Via America’s Lawyer: Law students who graduated with Matt Gaetz signed onto a letter calling for the congressmen to resign, but they also told us that they aren’t surprised at all about his behavior. Also, private pension funds are gobbling up homes across the country, outbidding home buyers, and then raising prices for consumers. Mike Papantonio and Farron Cousins discuss more.

Transcript:

*This transcript was generated by a third-party transcription software company, so please excuse any typos.

Mike Papantonio:             Law students who graduated with Matt Gaetz signed onto a letter calling for the congressmen to resign, but they also told us that they aren’t surprised at all about his behavior. You know, I saw this story, I guess you could get anybody, you could go find anybody that’s going to talk bad about you. But this, this is, this is crazy bad. This is look, we don’t want you to be associated with our school here at William & Mary. You’ve got, the, this.

Farron Cousins:                  Yeah.

Mike Papantonio:             Pick it up from there.

Farron Cousins:                  William & Mary law school tells their students pretty much during orientation, part of our goal is to make citizen lawyers. We want you to go out into the world and we want you to use your talents, at least through part of your career, advocating on behalf of people in order to make the world better, to make the country a better place. Do your civic duty. Essentially, they’re telling them, we need you to go out there and be good ambassadors for the school and be good human beings. And 500 students of William and, William & Mary, have signed onto this letter saying this guy, Matt Gaetz, doesn’t meet these qualifications. He needs to resign from office. He’s an embarrassment to alumni. He’s an embarrassment to the law school. And about three dozen of the people who signed onto this letter were actually in his class. They knew him personally. And most important thing to me is they said, he’s the same guy he ever was. He never grew up. He never changed.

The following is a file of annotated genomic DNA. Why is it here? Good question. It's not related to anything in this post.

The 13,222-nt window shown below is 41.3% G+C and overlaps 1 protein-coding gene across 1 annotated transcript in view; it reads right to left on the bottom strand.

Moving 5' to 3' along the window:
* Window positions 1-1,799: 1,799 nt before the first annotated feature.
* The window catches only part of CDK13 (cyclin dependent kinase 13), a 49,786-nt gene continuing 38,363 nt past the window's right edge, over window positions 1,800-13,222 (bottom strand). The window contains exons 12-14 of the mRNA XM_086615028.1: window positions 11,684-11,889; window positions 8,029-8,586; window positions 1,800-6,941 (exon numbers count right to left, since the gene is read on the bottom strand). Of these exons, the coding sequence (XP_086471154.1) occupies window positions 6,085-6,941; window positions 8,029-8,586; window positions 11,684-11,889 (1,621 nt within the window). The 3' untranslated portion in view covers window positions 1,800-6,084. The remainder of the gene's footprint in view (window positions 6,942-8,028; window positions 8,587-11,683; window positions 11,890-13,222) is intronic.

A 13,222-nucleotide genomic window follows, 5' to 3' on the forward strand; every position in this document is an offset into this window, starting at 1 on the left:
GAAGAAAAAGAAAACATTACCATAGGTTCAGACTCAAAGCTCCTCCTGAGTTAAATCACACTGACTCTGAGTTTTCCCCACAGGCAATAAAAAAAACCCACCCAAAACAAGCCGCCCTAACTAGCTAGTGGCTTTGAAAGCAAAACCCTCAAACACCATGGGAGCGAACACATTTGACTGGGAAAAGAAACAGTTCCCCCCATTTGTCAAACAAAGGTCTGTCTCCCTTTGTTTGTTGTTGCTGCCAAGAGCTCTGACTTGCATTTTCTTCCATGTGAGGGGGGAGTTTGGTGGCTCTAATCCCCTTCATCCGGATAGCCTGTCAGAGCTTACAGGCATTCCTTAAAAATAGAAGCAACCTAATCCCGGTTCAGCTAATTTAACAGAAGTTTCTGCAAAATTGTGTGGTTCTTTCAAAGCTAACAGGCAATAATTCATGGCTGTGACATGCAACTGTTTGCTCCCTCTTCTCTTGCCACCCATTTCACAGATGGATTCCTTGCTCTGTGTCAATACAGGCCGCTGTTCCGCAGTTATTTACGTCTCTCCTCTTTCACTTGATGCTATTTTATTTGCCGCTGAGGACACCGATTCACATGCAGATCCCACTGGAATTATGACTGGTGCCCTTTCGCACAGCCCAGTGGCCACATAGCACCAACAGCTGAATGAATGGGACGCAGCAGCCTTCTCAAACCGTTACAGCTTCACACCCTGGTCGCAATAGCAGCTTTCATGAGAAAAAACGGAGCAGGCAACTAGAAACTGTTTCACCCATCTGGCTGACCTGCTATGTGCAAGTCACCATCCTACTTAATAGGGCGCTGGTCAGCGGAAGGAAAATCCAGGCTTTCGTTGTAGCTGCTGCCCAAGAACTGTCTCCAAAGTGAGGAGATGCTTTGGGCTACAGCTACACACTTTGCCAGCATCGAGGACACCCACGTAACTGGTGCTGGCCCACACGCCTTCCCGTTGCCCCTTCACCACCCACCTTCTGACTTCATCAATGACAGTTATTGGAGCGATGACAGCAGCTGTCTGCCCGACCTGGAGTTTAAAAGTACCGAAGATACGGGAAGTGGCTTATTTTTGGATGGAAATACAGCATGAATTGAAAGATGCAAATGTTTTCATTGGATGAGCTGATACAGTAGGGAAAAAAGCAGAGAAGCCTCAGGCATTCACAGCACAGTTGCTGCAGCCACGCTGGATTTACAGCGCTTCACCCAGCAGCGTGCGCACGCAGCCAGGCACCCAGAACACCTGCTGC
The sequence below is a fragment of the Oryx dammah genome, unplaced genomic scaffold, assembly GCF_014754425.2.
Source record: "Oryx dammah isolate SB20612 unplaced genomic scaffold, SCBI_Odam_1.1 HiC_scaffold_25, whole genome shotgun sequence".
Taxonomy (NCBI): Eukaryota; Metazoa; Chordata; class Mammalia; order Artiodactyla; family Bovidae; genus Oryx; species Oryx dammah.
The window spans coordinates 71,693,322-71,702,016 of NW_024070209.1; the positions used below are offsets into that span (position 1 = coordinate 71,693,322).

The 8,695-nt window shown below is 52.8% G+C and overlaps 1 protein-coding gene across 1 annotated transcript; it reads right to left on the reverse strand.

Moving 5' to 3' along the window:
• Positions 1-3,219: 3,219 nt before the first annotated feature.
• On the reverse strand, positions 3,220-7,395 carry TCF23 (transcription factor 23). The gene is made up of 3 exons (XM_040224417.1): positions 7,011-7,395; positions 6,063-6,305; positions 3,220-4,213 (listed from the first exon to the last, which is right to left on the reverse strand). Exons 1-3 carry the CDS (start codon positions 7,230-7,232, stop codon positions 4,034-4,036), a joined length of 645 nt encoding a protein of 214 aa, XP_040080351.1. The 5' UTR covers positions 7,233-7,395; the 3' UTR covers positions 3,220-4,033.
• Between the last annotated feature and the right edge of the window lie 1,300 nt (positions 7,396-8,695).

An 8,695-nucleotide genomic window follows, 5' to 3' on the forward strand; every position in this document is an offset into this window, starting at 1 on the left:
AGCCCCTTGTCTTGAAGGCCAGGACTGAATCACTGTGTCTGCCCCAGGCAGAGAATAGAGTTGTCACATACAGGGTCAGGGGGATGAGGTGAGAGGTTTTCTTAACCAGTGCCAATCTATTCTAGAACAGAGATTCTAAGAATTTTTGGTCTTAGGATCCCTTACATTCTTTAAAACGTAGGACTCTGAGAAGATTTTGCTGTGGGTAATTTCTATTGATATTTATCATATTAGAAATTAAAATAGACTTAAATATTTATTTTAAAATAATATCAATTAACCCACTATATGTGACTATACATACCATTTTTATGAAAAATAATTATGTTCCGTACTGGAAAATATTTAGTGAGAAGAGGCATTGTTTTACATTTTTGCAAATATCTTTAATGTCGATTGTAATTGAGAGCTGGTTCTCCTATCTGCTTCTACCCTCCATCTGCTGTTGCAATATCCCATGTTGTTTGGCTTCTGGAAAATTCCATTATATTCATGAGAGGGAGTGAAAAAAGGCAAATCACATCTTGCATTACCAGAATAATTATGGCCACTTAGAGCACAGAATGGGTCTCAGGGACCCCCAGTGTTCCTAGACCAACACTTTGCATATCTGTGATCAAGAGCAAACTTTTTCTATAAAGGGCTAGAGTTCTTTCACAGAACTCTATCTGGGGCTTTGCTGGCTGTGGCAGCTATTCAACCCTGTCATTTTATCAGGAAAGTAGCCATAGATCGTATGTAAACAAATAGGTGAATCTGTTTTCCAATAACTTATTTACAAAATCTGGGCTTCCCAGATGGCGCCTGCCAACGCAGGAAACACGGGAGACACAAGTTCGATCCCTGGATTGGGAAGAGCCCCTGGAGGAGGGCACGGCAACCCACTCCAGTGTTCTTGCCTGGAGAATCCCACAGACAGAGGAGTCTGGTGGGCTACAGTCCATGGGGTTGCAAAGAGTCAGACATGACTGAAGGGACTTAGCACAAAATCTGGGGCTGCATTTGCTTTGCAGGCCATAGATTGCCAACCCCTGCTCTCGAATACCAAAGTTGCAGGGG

Mike Papantonio:             Well, they, they borrow from Thomas Jefferson’s the Citizen Lawyer. We need to have citizens lawyer out there. Although when you look at the numbers, the numbers are massive from that school who end up going to work for large corporations, that aren’t exactly citizens lawyer.

Farron Cousins:                  Right.

Mike Papantonio:             They’re silk stocking lawyers that are working, you know, for the biggest corporations in the world. I don’t really call that citizens lawyers. If you look at the percentage of them that actually do, maybe what we do, work, actually go after corporations on behalf of consumers. I don’t think you’re going to find that many citizens lawyers. But, you know, it’s every day where you have the media going after him, where there’s some new edge of a story, but he’s still standing.